PostFinance is closing youth accounts from clients living abroad over fears it may have to hand over personal client data to foreign authorities to help crack down on tax dodgers.
The move by the Swiss Post’s financial services provider is a safety measure to cut the risks for the company and its clients, PostFinance spokesman Alex Josty told French-language public radio, RTS. Swiss banks are under pressure to refuse money from clients if they suspect that it has not been taxed.
For PostFinance it is particularly the so-called “gift accounts”, which are problematic, Josty said. They are usually opened by grandparent or godparents who want to pay in money for a child’s birthday or at Christmas. PostFinance fears that parents may “forget” them when they file their tax declarations, Josty said.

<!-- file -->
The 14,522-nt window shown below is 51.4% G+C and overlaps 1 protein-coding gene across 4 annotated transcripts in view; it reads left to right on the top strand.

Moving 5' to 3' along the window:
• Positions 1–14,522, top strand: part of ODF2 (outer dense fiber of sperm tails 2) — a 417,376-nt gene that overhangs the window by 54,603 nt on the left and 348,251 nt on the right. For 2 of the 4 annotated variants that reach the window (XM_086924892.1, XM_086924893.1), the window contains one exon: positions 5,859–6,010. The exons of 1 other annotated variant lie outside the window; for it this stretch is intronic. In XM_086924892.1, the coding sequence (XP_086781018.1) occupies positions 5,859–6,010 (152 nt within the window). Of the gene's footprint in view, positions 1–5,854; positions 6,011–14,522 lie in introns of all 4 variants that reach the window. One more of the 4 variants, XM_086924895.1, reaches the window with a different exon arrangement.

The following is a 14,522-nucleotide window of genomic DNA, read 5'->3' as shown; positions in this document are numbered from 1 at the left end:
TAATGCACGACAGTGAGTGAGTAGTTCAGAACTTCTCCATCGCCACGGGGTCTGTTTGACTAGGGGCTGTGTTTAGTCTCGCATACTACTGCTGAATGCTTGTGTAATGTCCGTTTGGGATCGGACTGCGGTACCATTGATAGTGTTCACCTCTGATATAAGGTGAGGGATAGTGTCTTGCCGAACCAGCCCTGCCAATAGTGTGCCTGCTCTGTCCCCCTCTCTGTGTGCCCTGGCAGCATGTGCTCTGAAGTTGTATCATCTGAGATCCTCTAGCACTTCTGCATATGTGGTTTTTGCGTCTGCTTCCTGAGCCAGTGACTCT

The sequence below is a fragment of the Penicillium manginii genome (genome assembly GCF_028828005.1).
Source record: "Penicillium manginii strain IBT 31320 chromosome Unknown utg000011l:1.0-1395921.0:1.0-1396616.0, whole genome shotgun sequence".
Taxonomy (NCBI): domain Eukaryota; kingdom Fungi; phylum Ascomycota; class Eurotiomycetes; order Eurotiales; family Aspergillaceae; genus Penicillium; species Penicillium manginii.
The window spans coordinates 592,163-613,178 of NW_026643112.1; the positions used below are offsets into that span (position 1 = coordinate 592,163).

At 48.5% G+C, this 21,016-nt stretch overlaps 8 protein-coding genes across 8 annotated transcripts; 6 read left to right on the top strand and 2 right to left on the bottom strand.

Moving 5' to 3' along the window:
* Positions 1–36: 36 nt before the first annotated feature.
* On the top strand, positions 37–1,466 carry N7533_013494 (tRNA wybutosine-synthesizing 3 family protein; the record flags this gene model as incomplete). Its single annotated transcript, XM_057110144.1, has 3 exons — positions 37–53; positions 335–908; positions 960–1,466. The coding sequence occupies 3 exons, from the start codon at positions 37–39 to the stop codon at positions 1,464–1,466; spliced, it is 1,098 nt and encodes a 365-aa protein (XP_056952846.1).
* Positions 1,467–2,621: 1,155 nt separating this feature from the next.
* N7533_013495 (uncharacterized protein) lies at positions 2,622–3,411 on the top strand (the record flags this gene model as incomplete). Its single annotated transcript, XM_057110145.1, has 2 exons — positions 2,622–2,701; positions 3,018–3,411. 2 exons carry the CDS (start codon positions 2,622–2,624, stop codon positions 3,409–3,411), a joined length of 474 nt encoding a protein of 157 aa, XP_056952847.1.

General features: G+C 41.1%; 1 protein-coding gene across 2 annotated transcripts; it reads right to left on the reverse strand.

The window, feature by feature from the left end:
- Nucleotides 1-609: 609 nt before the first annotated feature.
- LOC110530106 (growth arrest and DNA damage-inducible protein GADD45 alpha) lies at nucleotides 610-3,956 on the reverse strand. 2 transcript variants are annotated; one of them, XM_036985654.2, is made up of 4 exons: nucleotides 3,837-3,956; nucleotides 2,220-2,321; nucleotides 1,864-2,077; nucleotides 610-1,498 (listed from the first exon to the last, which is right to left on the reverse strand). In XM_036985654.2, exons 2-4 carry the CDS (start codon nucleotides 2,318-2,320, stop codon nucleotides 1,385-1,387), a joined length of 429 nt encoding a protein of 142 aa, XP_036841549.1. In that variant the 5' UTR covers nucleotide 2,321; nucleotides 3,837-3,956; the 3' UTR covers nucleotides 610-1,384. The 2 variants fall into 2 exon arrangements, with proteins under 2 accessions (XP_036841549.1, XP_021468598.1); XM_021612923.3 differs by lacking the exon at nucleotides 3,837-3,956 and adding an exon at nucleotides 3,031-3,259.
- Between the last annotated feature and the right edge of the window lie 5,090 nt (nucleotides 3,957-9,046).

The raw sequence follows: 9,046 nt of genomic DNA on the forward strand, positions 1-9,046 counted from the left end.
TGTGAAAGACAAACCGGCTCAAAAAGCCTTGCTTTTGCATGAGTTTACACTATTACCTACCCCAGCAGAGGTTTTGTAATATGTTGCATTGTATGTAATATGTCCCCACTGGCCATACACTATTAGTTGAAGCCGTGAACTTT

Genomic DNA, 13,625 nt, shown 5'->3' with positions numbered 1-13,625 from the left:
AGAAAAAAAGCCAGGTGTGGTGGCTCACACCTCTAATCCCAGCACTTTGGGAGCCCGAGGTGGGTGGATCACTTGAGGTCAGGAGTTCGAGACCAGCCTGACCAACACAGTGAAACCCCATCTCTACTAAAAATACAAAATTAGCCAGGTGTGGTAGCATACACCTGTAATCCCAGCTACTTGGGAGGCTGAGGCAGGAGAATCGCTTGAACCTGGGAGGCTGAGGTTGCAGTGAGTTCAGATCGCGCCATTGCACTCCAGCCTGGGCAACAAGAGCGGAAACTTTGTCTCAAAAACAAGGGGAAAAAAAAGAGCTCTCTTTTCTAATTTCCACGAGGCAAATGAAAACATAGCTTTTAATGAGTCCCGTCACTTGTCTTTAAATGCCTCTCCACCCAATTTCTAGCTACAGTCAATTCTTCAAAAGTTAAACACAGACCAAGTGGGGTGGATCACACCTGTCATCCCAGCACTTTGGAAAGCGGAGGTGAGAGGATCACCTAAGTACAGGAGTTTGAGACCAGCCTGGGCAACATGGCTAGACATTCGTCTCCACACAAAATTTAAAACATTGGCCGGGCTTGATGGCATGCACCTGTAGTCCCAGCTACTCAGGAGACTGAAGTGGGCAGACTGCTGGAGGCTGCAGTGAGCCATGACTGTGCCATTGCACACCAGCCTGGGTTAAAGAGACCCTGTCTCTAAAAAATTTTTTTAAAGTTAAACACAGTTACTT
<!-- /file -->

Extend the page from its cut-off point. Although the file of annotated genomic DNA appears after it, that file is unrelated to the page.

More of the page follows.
Some of the roughly 1,700 youth accounts hold “large” amounts of money, Josty said. The values suggest that it is more likely money, which is not being declared to tax authorities, rather than a child’s savings, RTS said.
Earlier this year, Switzerland signed the Foreign Account Tax Compliance Act (Fatca) with the United States, which obliges foreign firms to report offshore accounts by US taxpayers that amount to more than $50,000 (SFr47,000).
It has put financial institutions under pressure to tighten their rules to reduce their risk exposure.
According to the letter PostFinance sent to clients it no longer offers gift accounts to clients domiciled outside of Switzerland. It asks clients to supply an account to transfer the funds, or it will be forced to block the account, the letter reads. PostFinance’s website states that holders of gift accounts must be domiciled in Switzerland.
In compliance with the JTI standards